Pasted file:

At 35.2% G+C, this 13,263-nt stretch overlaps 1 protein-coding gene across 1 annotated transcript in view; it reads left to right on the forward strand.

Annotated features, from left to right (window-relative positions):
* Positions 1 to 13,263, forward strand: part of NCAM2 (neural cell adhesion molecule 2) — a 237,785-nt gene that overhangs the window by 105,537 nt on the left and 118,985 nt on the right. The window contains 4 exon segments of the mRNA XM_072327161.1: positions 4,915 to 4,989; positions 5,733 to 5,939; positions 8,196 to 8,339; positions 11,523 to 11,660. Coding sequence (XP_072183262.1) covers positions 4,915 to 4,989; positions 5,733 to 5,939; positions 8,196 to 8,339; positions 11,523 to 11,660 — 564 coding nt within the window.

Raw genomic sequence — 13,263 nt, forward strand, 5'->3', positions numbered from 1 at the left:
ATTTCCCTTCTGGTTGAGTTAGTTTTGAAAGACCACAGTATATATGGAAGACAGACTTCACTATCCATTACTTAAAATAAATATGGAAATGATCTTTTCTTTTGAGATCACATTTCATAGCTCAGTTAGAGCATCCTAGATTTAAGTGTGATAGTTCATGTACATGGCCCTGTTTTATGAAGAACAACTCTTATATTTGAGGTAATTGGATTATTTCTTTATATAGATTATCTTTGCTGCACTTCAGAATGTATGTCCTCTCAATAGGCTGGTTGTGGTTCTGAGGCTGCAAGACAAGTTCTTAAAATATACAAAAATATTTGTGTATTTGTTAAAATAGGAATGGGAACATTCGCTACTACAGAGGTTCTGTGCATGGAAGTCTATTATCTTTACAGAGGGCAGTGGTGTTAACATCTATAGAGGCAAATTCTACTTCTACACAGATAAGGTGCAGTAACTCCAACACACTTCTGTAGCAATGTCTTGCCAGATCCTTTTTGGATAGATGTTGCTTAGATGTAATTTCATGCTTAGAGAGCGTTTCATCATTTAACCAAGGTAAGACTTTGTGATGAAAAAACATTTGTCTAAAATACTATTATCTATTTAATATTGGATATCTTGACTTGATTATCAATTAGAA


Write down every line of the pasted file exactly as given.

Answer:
At 35.2% G+C, this 13,263-nt stretch overlaps 1 protein-coding gene across 1 annotated transcript in view; it reads left to right on the forward strand.

Annotated features, from left to right (window-relative positions):
* Positions 1 to 13,263, forward strand: part of NCAM2 (neural cell adhesion molecule 2) — a 237,785-nt gene that overhangs the window by 105,537 nt on the left and 118,985 nt on the right. The window contains 4 exon segments of the mRNA XM_072327161.1: positions 4,915 to 4,989; positions 5,733 to 5,939; positions 8,196 to 8,339; positions 11,523 to 11,660. Coding sequence (XP_072183262.1) covers positions 4,915 to 4,989; positions 5,733 to 5,939; positions 8,196 to 8,339; positions 11,523 to 11,660 — 564 coding nt within the window.

Raw genomic sequence — 13,263 nt, forward strand, 5'->3', positions numbered from 1 at the left:
ATTTCCCTTCTGGTTGAGTTAGTTTTGAAAGACCACAGTATATATGGAAGACAGACTTCACTATCCATTACTTAAAATAAATATGGAAATGATCTTTTCTTTTGAGATCACATTTCATAGCTCAGTTAGAGCATCCTAGATTTAAGTGTGATAGTTCATGTACATGGCCCTGTTTTATGAAGAACAACTCTTATATTTGAGGTAATTGGATTATTTCTTTATATAGATTATCTTTGCTGCACTTCAGAATGTATGTCCTCTCAATAGGCTGGTTGTGGTTCTGAGGCTGCAAGACAAGTTCTTAAAATATACAAAAATATTTGTGTATTTGTTAAAATAGGAATGGGAACATTCGCTACTACAGAGGTTCTGTGCATGGAAGTCTATTATCTTTACAGAGGGCAGTGGTGTTAACATCTATAGAGGCAAATTCTACTTCTACACAGATAAGGTGCAGTAACTCCAACACACTTCTGTAGCAATGTCTTGCCAGATCCTTTTTGGATAGATGTTGCTTAGATGTAATTTCATGCTTAGAGAGCGTTTCATCATTTAACCAAGGTAAGACTTTGTGATGAAAAAACATTTGTCTAAAATACTATTATCTATTTAATATTGGATATCTTGACTTGATTATCAATTAGAA